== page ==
Observe the wonders as they occur around you. Don't claim them. Feel the artistry moving through and be silent. ~ Rumi

Wednesday, September 29, 2010

Contrary










There’s one in every group, one that marches to the beat of a different drummer. Plants usually grow up in search of light but this perennial has found its’ light another way. Spanish moss or Tillandsia usneoides grows down…down through the cypress trees, down into the light, down into the breezes that spread their seed. Tiny green flowers growing in the axils of the leaves pollinated by wind or insect, I don’t know which; create a long, dehiscent seed pod. When the pod ripens, it explodes, propelling seeds with hairy sails. From time to time the wind blows the delicate plant toward limbs where they clasp on with their rough scales, creating a decorative swag from limb to limb and continue to grow down like water pouring over the trees. They are usually found on cypress, oak and sometimes pine here in south Florida. It is not a moss at all but an epiphyte and a plant dependant on its host plant for support not food. Unlike other aerial plants this one does not have any roots. The blue gray scales on the leaves called trichomes have the ability to soak up nutrients, including water and to conserve moisture during periods of drought.





 The pendulous clumps of these soft plants become homes for the yellow throated and northern parula warblers. Other birds use the plant for nesting material. Bats roost in them and there is a jumping spider that also calls it home. Sometimes they become so thick on a branch that when wet, can cause it to break. Over time the growth can actually cut off the light needed by the trees that it uses for support, causing them to weaken. Native Americans found many uses for this plant that include using it as a tea for fevers, the fresh fibers for padding and sponges and the stripped fibers for cordage. Currently, it is used in the plant trade and as stuffing for furniture. I enjoy watching it pour over and down through the swamp.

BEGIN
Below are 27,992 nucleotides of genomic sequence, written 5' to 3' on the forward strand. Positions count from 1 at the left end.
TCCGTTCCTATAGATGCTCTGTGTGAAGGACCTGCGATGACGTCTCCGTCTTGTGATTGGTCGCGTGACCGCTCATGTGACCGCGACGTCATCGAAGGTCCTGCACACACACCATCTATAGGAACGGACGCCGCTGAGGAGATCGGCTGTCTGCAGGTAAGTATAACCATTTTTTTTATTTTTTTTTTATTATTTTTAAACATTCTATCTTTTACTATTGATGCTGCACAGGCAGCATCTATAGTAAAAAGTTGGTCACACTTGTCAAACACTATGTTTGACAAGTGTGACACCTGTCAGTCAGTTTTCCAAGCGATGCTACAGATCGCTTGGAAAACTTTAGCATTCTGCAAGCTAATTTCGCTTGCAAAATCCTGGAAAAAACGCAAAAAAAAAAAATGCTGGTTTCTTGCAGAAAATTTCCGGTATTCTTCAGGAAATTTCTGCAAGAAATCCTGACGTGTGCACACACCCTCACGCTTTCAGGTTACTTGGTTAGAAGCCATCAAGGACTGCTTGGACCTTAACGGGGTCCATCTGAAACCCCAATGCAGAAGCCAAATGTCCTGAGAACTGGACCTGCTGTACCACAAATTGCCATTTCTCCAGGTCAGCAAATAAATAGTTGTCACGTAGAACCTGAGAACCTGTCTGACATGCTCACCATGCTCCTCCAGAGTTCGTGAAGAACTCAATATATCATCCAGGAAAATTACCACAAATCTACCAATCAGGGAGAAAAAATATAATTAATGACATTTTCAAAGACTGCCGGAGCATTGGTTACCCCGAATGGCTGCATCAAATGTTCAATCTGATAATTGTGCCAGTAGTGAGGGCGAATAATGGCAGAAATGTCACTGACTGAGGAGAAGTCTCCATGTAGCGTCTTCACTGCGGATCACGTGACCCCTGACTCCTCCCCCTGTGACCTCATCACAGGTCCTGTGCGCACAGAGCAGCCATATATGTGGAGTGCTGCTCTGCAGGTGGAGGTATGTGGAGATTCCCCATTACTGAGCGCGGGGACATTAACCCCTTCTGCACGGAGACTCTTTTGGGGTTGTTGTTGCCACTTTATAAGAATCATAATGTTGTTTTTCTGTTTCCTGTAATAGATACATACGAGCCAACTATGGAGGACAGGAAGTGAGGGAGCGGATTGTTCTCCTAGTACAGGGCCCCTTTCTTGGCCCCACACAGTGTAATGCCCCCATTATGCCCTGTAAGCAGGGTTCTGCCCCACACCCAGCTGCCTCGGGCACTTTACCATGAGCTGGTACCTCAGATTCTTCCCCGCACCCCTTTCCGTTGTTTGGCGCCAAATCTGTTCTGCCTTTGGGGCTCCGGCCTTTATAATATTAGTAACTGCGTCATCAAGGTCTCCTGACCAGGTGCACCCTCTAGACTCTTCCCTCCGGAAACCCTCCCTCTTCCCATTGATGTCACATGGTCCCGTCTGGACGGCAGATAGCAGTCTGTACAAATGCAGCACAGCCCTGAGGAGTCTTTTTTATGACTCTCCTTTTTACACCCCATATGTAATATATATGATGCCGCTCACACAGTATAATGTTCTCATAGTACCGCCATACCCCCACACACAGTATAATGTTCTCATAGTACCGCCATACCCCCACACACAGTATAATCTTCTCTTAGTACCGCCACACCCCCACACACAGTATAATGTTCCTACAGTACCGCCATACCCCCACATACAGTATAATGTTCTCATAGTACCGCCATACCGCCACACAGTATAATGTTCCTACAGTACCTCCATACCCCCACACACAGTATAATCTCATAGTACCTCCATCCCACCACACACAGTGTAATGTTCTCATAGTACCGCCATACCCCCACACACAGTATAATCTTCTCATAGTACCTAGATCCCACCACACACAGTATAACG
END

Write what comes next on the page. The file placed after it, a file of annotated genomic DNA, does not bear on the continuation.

Being contrary definitely has its’ place.


2 comments:

Prem Subrahmanyam said...

spanish moss flowers are strongly fragrant at night, so I suspect a small, night flying moth to be the pollinator.

-Prem
The Florida Native Ochid Blog

R. C. Allen said...

I didn't know that! When the time is right I will go out with my red head lamp and observe who comes by.
Thank you!